Featured image for One Man’s Trash. . . .

One Man’s Trash. . . .

by Ted Mininni on 03/25/2009 | 2 Minute Read

Editorial photograph

A recent NPR story profiled an intriguing

artist and entrepreneur named Justin Gignac. In that story, titled:

“Treasure or Trash? Artist Says It’s in the Packaging”, Gignac

puts forth a persuasive argument. While an intern at MTV, Gignac relates

that he engaged in a discussion with his fellow workers. One of them

expressed the opinion that “. . .they thought package design wasn’t

important”, according to Gignac. 

That made Gignac rise to the challenge.

“So I figured the only way to prove them wrong would be to try to

package something that absolutely nobody in their right mind would ever

want to buy.” Garbage.

That was a few years ago. Since he began,

Gignac has sold over 1000 trash cubes of--selective New York City garbage--around

the globe. Making the cubes “compositionally appealing”, Gignac

sold his cubes initially as “gag gifts” for $10 each. Now, the cubes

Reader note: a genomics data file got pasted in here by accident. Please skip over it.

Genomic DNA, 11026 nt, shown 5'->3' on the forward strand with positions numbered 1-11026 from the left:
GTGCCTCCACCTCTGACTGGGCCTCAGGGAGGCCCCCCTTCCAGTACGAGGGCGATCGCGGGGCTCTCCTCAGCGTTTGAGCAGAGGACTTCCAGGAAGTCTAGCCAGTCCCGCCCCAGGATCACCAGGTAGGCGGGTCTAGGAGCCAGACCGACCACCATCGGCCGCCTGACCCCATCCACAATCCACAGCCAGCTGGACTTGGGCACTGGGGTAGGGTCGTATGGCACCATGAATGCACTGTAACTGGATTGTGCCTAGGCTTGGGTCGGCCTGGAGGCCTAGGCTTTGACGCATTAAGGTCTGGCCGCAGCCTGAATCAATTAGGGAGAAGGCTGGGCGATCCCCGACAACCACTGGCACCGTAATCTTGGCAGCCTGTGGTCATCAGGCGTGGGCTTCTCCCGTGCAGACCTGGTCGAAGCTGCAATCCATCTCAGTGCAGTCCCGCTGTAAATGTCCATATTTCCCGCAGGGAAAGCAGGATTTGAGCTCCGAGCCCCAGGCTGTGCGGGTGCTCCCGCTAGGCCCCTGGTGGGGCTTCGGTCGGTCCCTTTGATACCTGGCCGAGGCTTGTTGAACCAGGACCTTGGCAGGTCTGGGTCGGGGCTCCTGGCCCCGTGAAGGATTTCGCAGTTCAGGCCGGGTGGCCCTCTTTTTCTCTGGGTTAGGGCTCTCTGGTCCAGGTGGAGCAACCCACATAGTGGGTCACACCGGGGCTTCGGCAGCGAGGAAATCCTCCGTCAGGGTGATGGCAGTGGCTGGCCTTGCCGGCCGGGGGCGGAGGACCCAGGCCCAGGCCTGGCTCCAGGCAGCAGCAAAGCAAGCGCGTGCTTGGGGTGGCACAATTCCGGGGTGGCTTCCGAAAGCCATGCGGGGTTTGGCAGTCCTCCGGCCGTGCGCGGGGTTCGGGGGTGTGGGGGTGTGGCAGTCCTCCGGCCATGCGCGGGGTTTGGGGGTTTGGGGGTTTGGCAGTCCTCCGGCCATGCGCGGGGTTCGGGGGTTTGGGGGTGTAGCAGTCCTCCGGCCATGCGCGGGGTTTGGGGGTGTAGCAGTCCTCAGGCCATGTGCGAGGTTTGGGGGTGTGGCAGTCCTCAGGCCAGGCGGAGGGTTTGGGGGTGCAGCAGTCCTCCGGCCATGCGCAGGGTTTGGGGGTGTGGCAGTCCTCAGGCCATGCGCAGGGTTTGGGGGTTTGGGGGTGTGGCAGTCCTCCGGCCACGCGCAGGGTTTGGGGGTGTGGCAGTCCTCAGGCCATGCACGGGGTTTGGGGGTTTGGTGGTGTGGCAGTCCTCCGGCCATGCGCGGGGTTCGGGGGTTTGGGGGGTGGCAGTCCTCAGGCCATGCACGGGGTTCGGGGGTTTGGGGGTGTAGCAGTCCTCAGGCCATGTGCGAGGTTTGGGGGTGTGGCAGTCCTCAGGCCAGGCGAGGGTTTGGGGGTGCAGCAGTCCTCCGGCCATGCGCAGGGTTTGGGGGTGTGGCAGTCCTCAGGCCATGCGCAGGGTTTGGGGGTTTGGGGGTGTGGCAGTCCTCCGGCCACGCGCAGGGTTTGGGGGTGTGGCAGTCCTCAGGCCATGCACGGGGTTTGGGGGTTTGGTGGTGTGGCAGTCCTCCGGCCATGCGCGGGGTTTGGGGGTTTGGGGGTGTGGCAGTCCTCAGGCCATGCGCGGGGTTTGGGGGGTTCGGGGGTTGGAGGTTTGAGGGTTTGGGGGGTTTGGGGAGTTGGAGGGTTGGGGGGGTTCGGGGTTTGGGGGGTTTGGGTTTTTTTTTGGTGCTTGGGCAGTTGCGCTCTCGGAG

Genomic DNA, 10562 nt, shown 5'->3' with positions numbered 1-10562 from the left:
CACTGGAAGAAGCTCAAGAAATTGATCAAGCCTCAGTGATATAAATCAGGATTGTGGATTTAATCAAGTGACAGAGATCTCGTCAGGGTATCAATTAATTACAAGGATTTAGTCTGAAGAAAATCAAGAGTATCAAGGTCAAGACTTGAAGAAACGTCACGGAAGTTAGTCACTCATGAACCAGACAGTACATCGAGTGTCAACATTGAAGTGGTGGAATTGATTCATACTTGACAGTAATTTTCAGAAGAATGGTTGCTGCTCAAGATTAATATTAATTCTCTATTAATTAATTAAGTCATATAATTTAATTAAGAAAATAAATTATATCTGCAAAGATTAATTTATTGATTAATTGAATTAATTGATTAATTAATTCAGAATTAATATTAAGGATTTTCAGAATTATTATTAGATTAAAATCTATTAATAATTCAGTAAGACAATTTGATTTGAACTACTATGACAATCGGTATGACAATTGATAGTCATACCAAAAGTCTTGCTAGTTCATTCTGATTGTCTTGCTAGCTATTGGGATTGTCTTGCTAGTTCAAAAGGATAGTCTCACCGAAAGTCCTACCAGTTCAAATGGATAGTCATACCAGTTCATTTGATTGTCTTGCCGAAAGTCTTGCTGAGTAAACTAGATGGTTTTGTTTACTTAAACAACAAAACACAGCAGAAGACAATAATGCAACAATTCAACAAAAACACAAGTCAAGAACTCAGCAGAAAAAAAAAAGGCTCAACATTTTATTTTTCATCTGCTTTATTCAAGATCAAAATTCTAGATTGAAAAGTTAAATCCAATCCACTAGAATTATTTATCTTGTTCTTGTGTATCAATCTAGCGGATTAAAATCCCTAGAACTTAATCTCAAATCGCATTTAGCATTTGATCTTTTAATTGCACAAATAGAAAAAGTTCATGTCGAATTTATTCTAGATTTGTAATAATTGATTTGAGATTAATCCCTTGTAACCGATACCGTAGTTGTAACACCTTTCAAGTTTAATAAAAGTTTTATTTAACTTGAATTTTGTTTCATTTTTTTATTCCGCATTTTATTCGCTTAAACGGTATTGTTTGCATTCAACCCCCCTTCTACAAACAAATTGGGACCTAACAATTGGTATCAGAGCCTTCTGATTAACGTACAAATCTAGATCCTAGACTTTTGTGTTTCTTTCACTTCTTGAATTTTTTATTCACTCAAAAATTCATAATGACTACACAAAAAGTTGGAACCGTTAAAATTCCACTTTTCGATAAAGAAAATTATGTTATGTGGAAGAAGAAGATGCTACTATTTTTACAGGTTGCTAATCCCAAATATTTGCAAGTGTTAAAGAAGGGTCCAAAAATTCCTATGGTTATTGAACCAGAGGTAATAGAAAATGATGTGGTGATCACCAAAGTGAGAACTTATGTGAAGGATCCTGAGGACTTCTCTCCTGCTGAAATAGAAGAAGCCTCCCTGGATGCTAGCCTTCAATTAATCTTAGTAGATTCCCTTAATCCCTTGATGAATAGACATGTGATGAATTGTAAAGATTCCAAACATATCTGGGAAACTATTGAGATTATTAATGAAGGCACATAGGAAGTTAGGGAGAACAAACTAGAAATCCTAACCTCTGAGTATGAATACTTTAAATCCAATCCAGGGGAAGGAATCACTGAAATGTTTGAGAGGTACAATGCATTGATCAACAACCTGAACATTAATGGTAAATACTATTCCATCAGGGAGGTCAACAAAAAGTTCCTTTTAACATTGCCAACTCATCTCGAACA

sell for as much as $100. Each sealed box comes signed, numbered and

tagged as “Garbage of New York City”. A small affixed sticker records

the date the trash was selected for the cube. 

The gist, according to Gignac? “People’s

perceptions have completely changed.” Translation: while some people

see nothing but trash, other people see art, especially since the cubes

cost more now.  

Besides his original venture, Gignac

and girlfriend Christine Santora create paintings of items on their

wish list—everything from pizza slices to financial security and price

them according to the value of the real thing. . .I’m not sure how

‘financial security’ is depicted, but it’s an interesting concept.

Gignac observed that sometimes people have a distorted view of what

art is really worth. Or what really constitutes garbage? Or the value

of garbage? One of his ideas, for example, is to create a 6 by 8 foot

painting of a taco and sell it for $1.99, because “that’s what a

taco costs.” 

The paintings are available at a no-frills,

fairly low tech web site: www.wantsforsale.com.  

In December, a similar site www.needsforsale.com was launched to raise money to help charities

get the equipment they need.  

All rather unorthodox, interesting ideas.

Some of these ideas might lead to new marketing perspectives, as well. 


  • What do you think of the idea
  • that packaging can make mundane, even odd items attractive?
  • Which products do you personally
  • buy because you really like the packaging?
  • Would you purchase art if
  • you really liked it, even if it was cheap? Or do you honestly think
  • your personal perception of its value would increase if the price was
  • higher?
  • What do you think marketers
  • can take away from Gignac’s ideas and methods?

Please share your thoughts below.